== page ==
This story first appeared in Chromatic: The Crossroads of Color and Music. Order your copy today.
The Dear Hunter: “Deny It All”[audio:http://alarm-magazine.com/wp-content/uploads/2011/06/The_Dear_Hunter_Deny_It_All.mp3|titles=The Dear Hunter: “Deny It All”]
Ambition is a funny thing. Calling someone ambitious can be made to sound skeptical, or dismissive, or snide, but it also can be used to describe work that harnesses exceptional effort and ability to achieve remarkable ends. For The Dear Hunter, the theatrical, prog-pop project of Casey Crescenzo, these ends include producing multiple multi-album concept cycles as well as reconsidering the way that the music industry promotes its musicians and engages its fans.
The Dear Hunter began as a side project for Crescenzo, formerly of post-hardcore group The Receiving End of Sirens, and blossomed into a band, a character, and now a fan club. It was intended for the progressive rock concepts that didn’t fit The Receiving End of Sirens’ sound, but it quickly transformed into a full-time endeavor, using a six-act story arc to explore the life of a child born at the turn of the 20th Century who becomes a combatant in World War I.
“When I first thought of doing it,” Crescenzo says, “it didn’t need to be in a realistic band setting, so I was free to make it really ambitious. I didn’t think I’d have to back it up by playing it live; I could do it in my free time, not concentrating on touring or selling. The first demos I did of it, I made ten copies and gave them to close friends and the other band members. They passed them on to friends, and they were posted online and people started downloading them.”
In September of 2006, Crescenzo released Act I: The Lake South, The River North, the introduction to the series and the story of The Dear Hunter’s birth and childhood with his mother. It was essentially a solo project, though Crescenzo enlisted the help of his family: his mother sang, his father played organ, and his brother Nick drummed. “I had relationships troubles — extreme relationship problems,” Crescenzo notes. “And instead of writing about myself, instead of writing songs that were kind of complaining, I wanted to write a story.” In 2007, he released Act II: The Meaning of, and All Things Regarding Ms. Leading, which tells the story of The Dear Hunter’s doomed love for a prostitute. In the summer of 2009 came Act III: Life and Death, about The Dear Hunter’s life in the trenches of World War I. Both albums were massive, bombastic, dense, outsized, and outstanding.
Following the third act, however, Crescenzo announced the band’s intention to put Act IV on hold indefinitely. Instead, the group shifted gears to tackle another aspiration of large scale — the nine-EP Color Spectrum project, released in 2011, that is inspired by the colors of the rainbow (red, orange, yellow, green, blue, indigo, and violet) plus black and white. On its own, it’s an ambitious project, made audacious when one considers that The Color Spectrum is only a palette cleanser between installments of the original six-album series concerning the birth, childhood, manhood, and death of its titular protagonist. Yet whereas The Dear Hunter has a fairly contained story arc, The Color Spectrum is wide open.
“Anything we think of, we can do,” Crescenzo says. “Humanity’s idea of colors is too broad. This needs to me be more personal, because ideas of colors vary from person to person. Even for people who have synesthesia, the specific images or sounds they hear attached to colors vary from person to person. And that just reinforces the point of doing the project, to produce our interpretation of color, the way we feel about colors or are inspired by the colors — how we hear them or see them.”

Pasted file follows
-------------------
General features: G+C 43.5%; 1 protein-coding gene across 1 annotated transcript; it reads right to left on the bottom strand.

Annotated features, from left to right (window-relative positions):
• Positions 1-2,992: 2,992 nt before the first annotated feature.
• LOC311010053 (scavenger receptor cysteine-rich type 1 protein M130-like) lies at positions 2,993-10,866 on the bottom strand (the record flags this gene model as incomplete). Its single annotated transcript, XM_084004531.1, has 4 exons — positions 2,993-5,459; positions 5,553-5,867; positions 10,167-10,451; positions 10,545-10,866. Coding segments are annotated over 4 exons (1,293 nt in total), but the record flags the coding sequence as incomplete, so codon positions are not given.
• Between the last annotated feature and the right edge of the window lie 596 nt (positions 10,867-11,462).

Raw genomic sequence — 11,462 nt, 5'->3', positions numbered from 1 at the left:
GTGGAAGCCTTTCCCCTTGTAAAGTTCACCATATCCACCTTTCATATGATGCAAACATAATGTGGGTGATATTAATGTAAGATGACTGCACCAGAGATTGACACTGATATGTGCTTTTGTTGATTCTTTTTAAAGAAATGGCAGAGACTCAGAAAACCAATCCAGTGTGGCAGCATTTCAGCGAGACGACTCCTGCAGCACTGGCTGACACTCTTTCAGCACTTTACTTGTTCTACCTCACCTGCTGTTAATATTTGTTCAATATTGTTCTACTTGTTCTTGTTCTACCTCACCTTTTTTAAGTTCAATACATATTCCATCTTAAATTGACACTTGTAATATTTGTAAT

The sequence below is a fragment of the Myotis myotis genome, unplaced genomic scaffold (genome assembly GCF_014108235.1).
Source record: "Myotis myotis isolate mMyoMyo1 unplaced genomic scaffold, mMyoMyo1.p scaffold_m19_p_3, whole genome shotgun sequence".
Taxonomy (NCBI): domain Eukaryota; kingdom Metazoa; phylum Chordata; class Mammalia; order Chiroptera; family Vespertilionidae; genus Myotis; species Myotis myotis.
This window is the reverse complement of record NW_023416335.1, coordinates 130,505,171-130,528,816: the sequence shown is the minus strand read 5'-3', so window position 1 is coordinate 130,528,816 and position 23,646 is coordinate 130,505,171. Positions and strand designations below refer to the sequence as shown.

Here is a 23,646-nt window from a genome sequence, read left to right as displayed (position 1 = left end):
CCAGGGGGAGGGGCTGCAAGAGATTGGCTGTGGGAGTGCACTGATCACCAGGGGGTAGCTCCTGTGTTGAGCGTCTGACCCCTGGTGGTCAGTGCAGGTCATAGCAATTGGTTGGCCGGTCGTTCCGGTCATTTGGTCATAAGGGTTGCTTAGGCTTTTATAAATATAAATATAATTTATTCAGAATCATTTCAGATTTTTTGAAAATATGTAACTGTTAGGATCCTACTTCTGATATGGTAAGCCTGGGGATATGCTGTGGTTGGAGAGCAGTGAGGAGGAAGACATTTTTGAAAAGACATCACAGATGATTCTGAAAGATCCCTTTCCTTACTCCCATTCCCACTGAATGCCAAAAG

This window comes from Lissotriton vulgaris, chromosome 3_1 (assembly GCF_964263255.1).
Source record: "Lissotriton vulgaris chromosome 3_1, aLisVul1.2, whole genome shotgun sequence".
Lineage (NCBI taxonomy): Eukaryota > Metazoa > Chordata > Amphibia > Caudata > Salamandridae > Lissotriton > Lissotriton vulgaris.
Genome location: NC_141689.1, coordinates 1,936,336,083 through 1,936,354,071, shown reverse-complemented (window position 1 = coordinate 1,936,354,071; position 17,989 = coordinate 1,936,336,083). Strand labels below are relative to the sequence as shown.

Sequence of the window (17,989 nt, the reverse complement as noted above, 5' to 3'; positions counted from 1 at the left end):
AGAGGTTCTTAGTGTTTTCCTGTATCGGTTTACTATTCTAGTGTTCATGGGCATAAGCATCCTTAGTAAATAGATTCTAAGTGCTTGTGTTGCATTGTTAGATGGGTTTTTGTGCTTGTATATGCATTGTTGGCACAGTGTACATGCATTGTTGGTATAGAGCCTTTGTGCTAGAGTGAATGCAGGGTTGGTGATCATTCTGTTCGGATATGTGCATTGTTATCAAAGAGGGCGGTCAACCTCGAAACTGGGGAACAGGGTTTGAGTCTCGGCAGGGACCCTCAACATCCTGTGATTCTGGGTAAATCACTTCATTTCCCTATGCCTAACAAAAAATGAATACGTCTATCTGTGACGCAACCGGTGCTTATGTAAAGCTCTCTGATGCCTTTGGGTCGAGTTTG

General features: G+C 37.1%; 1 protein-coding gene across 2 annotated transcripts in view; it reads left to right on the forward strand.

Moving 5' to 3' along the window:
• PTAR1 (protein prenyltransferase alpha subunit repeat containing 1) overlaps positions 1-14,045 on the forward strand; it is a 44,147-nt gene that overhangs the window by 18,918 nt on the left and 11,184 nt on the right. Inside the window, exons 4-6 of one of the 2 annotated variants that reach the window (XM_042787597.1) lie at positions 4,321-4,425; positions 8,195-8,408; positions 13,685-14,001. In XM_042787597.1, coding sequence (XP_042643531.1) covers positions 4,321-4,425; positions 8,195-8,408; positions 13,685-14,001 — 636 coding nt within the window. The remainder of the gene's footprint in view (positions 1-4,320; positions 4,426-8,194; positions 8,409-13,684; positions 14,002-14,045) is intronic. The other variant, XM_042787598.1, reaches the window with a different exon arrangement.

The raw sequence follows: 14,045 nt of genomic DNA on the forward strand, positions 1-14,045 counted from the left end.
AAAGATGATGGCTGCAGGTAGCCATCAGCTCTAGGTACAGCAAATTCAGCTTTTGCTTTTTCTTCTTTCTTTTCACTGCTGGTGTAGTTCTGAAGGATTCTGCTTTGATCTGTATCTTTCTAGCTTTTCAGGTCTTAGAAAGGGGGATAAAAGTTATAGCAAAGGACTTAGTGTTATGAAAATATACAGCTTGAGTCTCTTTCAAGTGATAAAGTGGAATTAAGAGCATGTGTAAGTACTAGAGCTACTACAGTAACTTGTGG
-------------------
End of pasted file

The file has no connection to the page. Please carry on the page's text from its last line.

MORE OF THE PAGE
The unfinished material from the The Color Spectrum project is as assorted as its inspirations. Black is sonorous, martial, deep, and reverberating but also playful, confident, and determined. White is ethereal and hymn-like in places, but also doggedly cheerful like a self-help seminar. Blue is playful, youthful, and driven, churning and giddy; Green is ebullient, relaxed, and expansive; Red is sexy and insinuating as well as aggressive.
None is particularly obvious. It’s easy to imagine an album based around colors and their pat emotional pairings — red is angry, blue is calm — but these tracks only use those familiar associations as jumping-off points to explorations of greater complexity. Tonally, too, many of the tracks start off focused, driven, and narrowly rhythmic before opening into an expanded sense of space and possibility. There is room for the unexpected.
In addition to reconsidering the perception of color, The Dear Hunter is rethinking the traditional music industry model. “We need to stop thinking so linearly about the way that we do things,” Crescenzo says. “We have established a boutique kind of identity, and we have a group of very dedicated fans. We are not focused on selling as many albums as we can, but [rather] on depth, and on offering our fans something unique.” One of the band’s initiatives is a 250-person, limited-edition fan-club package. For $125, a fan gets lifetime seats to The Dear Hunter concerts plus extras like vinyl boxed sets and a hand-written note from the band. “It sold out in three days,” Crescenzo says. “[It] gave us the confidence to do the color projects and self-release them.”
Judging by past their past enthusiasm, fans of The Dear Hunter will anxiously await the band’s take on the color spectrum. If colors are, as Crescenzo says, perceived differently by every person, his band’s interpretations will merely be the beginning of an extended conversation. It’s an ambitious undertaking, but one that feels natural and attainable for the band. After all, The Dear Hunter isn’t just making music about color; it’s coloring the way that music is made.